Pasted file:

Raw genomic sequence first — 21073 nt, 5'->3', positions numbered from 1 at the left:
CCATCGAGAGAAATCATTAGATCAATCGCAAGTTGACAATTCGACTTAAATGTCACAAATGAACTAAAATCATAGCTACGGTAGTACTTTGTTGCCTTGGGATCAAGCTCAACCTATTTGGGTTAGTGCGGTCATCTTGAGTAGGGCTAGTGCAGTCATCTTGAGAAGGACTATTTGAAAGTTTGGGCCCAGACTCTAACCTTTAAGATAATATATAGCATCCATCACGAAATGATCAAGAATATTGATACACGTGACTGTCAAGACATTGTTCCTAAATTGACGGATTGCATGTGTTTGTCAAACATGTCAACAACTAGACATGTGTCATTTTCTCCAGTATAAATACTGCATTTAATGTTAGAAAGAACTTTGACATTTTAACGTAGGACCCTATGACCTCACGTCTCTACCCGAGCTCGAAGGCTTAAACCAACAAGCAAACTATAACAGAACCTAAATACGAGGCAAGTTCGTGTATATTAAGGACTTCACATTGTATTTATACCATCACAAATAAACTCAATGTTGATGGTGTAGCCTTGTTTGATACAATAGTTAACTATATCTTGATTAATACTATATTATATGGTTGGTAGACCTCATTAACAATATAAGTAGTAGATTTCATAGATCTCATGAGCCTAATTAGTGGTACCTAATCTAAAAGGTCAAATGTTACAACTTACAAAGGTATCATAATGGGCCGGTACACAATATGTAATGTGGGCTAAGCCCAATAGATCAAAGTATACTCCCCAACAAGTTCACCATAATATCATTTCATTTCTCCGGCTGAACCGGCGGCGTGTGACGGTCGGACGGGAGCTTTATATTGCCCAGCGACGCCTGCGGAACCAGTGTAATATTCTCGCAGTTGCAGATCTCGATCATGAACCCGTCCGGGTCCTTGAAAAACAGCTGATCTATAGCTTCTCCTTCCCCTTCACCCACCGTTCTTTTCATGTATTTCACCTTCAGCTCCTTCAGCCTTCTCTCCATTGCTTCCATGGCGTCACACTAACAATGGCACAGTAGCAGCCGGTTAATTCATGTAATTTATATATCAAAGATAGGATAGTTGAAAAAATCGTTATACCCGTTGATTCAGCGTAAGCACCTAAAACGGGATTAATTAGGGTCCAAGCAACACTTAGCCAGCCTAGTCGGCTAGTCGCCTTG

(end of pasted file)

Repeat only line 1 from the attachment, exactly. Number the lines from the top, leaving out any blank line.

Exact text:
Raw genomic sequence first — 21073 nt, 5'->3', positions numbered from 1 at the left: